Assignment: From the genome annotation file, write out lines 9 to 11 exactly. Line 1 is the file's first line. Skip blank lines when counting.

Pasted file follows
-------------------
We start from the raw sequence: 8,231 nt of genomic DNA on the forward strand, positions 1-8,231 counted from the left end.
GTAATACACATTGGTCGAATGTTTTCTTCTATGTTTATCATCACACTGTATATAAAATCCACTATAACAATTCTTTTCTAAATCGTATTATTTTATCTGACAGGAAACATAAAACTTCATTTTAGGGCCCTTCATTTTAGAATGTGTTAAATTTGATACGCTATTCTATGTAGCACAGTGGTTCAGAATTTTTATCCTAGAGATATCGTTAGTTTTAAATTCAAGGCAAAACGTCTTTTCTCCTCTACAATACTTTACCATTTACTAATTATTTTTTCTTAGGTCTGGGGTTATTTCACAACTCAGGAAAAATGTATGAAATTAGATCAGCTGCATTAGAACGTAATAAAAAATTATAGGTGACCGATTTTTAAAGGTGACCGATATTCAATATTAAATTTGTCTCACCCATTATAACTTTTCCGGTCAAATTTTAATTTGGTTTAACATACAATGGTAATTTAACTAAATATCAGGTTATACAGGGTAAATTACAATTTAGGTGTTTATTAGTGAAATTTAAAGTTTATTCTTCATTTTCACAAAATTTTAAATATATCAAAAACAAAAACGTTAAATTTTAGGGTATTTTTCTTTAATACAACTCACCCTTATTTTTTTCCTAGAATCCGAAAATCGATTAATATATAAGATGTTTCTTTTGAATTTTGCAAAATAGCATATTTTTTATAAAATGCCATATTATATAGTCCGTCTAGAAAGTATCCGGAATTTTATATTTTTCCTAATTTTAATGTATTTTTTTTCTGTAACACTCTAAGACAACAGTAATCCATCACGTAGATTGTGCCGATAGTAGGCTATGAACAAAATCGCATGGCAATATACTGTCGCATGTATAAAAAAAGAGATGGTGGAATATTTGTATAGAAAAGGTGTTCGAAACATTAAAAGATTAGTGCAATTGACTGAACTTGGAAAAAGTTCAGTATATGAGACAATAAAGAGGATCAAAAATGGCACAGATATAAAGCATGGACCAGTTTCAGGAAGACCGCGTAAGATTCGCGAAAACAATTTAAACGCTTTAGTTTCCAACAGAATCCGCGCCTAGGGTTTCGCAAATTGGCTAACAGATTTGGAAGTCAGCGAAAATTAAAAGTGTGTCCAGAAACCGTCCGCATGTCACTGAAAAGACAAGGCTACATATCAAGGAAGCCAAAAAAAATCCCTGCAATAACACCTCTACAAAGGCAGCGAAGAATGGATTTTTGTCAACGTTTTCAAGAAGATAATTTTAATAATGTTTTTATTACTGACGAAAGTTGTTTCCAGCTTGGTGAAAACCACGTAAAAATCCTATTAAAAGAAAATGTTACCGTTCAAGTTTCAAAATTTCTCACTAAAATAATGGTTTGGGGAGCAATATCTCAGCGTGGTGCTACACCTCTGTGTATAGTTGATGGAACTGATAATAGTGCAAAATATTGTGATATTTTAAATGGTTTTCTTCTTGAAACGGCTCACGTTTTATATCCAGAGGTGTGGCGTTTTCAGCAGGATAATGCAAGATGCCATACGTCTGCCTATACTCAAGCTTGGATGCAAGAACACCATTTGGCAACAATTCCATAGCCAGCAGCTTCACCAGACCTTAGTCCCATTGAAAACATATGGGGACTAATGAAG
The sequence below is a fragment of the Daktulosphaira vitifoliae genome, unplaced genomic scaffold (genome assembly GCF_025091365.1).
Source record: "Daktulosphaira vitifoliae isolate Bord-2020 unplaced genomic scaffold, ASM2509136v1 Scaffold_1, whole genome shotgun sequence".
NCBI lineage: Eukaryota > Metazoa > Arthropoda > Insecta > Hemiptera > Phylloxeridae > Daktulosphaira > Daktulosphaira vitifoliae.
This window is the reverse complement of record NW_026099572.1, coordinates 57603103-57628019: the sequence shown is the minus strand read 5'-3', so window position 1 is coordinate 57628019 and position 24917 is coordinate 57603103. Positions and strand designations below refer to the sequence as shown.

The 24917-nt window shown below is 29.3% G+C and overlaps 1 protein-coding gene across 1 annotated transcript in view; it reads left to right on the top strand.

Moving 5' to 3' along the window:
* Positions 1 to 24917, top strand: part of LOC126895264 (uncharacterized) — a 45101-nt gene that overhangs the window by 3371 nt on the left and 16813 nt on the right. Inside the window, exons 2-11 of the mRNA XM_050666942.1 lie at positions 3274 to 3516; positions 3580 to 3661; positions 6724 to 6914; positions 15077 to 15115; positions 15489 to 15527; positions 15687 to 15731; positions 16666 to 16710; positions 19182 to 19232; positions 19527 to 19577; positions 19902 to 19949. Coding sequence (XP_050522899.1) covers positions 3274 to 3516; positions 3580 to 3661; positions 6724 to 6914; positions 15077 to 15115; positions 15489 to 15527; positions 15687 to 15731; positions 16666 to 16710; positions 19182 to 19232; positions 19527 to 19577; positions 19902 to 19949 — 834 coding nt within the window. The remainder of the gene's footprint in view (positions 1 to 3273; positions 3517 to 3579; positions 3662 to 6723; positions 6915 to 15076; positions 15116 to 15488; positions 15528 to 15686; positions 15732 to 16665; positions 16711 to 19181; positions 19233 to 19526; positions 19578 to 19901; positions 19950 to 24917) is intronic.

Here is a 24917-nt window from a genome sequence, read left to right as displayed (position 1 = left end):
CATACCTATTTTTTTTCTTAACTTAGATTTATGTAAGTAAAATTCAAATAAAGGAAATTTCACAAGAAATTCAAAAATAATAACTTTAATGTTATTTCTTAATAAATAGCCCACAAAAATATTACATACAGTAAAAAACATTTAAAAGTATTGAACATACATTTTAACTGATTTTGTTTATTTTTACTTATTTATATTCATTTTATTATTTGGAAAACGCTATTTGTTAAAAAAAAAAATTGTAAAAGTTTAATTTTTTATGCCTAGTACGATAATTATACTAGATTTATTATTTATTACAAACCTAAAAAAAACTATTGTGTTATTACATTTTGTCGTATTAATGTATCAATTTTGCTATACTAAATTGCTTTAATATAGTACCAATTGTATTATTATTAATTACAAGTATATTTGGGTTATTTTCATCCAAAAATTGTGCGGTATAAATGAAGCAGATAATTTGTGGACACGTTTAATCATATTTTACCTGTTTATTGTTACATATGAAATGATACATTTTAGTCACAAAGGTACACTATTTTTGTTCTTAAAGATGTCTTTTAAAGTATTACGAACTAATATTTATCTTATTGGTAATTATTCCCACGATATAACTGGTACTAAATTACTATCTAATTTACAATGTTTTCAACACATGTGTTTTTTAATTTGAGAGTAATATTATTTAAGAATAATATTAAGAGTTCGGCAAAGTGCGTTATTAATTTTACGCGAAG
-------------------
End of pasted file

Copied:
* Positions 1 to 24917, top strand: part of LOC126895264 (uncharacterized) — a 45101-nt gene that overhangs the window by 3371 nt on the left and 16813 nt on the right. Inside the window, exons 2-11 of the mRNA XM_050666942.1 lie at positions 3274 to 3516; positions 3580 to 3661; positions 6724 to 6914; positions 15077 to 15115; positions 15489 to 15527; positions 15687 to 15731; positions 16666 to 16710; positions 19182 to 19232; positions 19527 to 19577; positions 19902 to 19949. Coding sequence (XP_050522899.1) covers positions 3274 to 3516; positions 3580 to 3661; positions 6724 to 6914; positions 15077 to 15115; positions 15489 to 15527; positions 15687 to 15731; positions 16666 to 16710; positions 19182 to 19232; positions 19527 to 19577; positions 19902 to 19949 — 834 coding nt within the window. The remainder of the gene's footprint in view (positions 1 to 3273; positions 3517 to 3579; positions 3662 to 6723; positions 6915 to 15076; positions 15116 to 15488; positions 15528 to 15686; positions 15732 to 16665; positions 16711 to 19181; positions 19233 to 19526; positions 19578 to 19901; positions 19950 to 24917) is intronic.

Here is a 24917-nt window from a genome sequence, read left to right as displayed (position 1 = left end):
CATACCTATTTTTTTTCTTAACTTAGATTTATGTAAGTAAAATTCAAATAAAGGAAATTTCACAAGAAATTCAAAAATAATAACTTTAATGTTATTTCTTAATAAATAGCCCACAAAAATATTACATACAGTAAAAAACATTTAAAAGTATTGAACATACATTTTAACTGATTTTGTTTATTTTTACTTATTTATATTCATTTTATTATTTGGAAAACGCTATTTGTTAAAAAAAAAAATTGTAAAAGTTTAATTTTTTATGCCTAGTACGATAATTATACTAGATTTATTATTTATTACAAACCTAAAAAAAACTATTGTGTTATTACATTTTGTCGTATTAATGTATCAATTTTGCTATACTAAATTGCTTTAATATAGTACCAATTGTATTATTATTAATTACAAGTATATTTGGGTTATTTTCATCCAAAAATTGTGCGGTATAAATGAAGCAGATAATTTGTGGACACGTTTAATCATATTTTACCTGTTTATTGTTACATATGAAATGATACATTTTAGTCACAAAGGTACACTATTTTTGTTCTTAAAGATGTCTTTTAAAGTATTACGAACTAATATTTATCTTATTGGTAATTATTCCCACGATATAACTGGTACTAAATTACTATCTAATTTACAATGTTTTCAACACATGTGTTTTTTAATTTGAGAGTAATATTATTTAAGAATAATATTAAGAGTTCGGCAAAGTGCGTTATTAATTTTACGCGAAG